Friday, December 21, 2012

YOU GOT TO MOVE: It's never a bad time to remind people of their obligations in an airport or on a plane, but as we hit the high season for holiday travel, now is an especially not-bad time.
  1. Walk left; stand right.  If you know nothing of anything in this world, you should at least learn this lesson, because it applies wherever there are things moving at different speeds.  Moving walkways?  Don't stand next to your companion; stand in front of or behind her.  Escalators?  Pull your wheeled suitcase behind you, and let the hurrying people pass.  This means you, people blocking both of the long escalators at Dulles.  
  2. And don't just try to slow-walk your way into compliance.  Many people in airports are in a hurry for good reasons.  Get out of their way.  
  3. If you must text or email, move to the side of the concourse.  The part of your brain that types also short-circuits your sense of direction, overregulates your speed, and disables your situational awareness.  If you meander in front of me while I'm trying to hustle from G-20 to A-20 in Minneapolis, I will enjoy running you over.  
  4. In that nerve-wracking time when people start jockeying for position before they call your boarding group, find a decent place to stand.  As everybody inches closer, you have two choices:  stay where you are and yield your position, or inch closer in proportion to everybody else, maintaining the same relative position.  Don't try to weave through the crowd to improve your position, because then everybody will, and all hell will break loose.  
  5. When it is a scrum, it is a scrum.  Once something resembling a line forms, it is a line.  You enter a line from the back, not from the middle.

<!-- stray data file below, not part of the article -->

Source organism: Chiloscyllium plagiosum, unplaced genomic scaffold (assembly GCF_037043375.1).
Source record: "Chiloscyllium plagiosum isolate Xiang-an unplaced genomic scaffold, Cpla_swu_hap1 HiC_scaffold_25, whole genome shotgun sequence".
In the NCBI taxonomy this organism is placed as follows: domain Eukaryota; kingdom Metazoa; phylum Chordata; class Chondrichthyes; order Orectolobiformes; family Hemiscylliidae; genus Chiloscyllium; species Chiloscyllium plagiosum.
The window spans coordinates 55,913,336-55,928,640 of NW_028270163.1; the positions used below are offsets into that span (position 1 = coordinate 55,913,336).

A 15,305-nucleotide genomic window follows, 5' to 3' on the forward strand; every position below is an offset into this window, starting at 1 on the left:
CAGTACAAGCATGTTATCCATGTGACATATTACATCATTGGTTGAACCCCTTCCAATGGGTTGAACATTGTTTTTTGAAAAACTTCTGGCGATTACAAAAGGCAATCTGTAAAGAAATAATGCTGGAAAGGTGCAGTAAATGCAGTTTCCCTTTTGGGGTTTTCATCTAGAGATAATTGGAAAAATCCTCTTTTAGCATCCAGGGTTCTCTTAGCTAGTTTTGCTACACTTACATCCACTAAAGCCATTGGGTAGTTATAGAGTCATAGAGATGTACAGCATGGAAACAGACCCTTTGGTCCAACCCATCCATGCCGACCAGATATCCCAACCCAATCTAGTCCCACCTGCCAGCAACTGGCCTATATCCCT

6. They keep saying it, and you keep not listening.  Your bag goes into the overhead compartment WHEELS FIRST.  If your bag only fits in sideways, IT DOESN'T FIT. Check it.  
  7. If the person behind you is in a car seat or is carrying a child on his or her lap, you cannot recline your seat.  True, this is an unexpected inconvenience to you.  But you cannot do it, period, so don't bother making mad faces at the parents.  
  8. Middle seat gets both armrests.  This way, everybody gets at least one armrest, and it best equalizes everybody's space. If you think that the shared armrests are for whoever first claims them -- a rule that frequently would leave the middle-seater wedged between two elbowy people -- you have entitlement issues. 
  9. Relatedly, no matter how important you are, there is no hierarchy of in-flight activity.  Your splay-elbowed comfort while typing out your brief, presentation, or screenplay does not warrant jabbing your sleeping neighbor's elbow off the armrest.  
  10. If you're in the middle or window seat and you have to get up, don't grab the seat in front of you to steady yourself. You're capable of standing up without bouncing that person like a rubber toy.  
  11. Never conduct a conversation across a person.  There is little on a plane as irritating as being right between two people shouting at each other.  Perhaps you could offer to trade seats?  
  12. Exiting a plane is like a wedding recessional.  Everybody in the front row goes, then everybody in the next row, and so on.  No matter when you reached the aisle, if you are in Row 21, you are not going to get off before the people in Row 20.  


  1. Yes, number 6! It drives me crazy when someone shoves a suitcase sideways because it's too big for the overhead compartment. I wonder why more flight attendants don't go ballistic over this. As a passenger, I can barely keep it together.

  2. Adlai7:06 PM

    Also, men? Keep your legs together. I don't care what's going on in your pants, there's no reason to splay your legs out into the adjoining seats.

  3. isaac_spaceman8:13 PM

    The leg-splaying bothers me, but saying "keep all parts of your body within your own seat-box" is not the same thing as saying "keep your legs together," which, on a long flight, may not be possible.

  4. janet9:30 PM

    Re: #10 -- I hope you will always be young/agile enough to stand up entirely on your own. Not everyone is. It's one of life's unexpected inconveniences.

  5. As a 6'3" man with a propensity to DVTs, I'll put my legs anywhere I
    have to in order to keep the blood flowing. This is done as a courtesy
    to those other passengers who'd prefer I didn't stroke-out and drool on them, or start coughing up blood and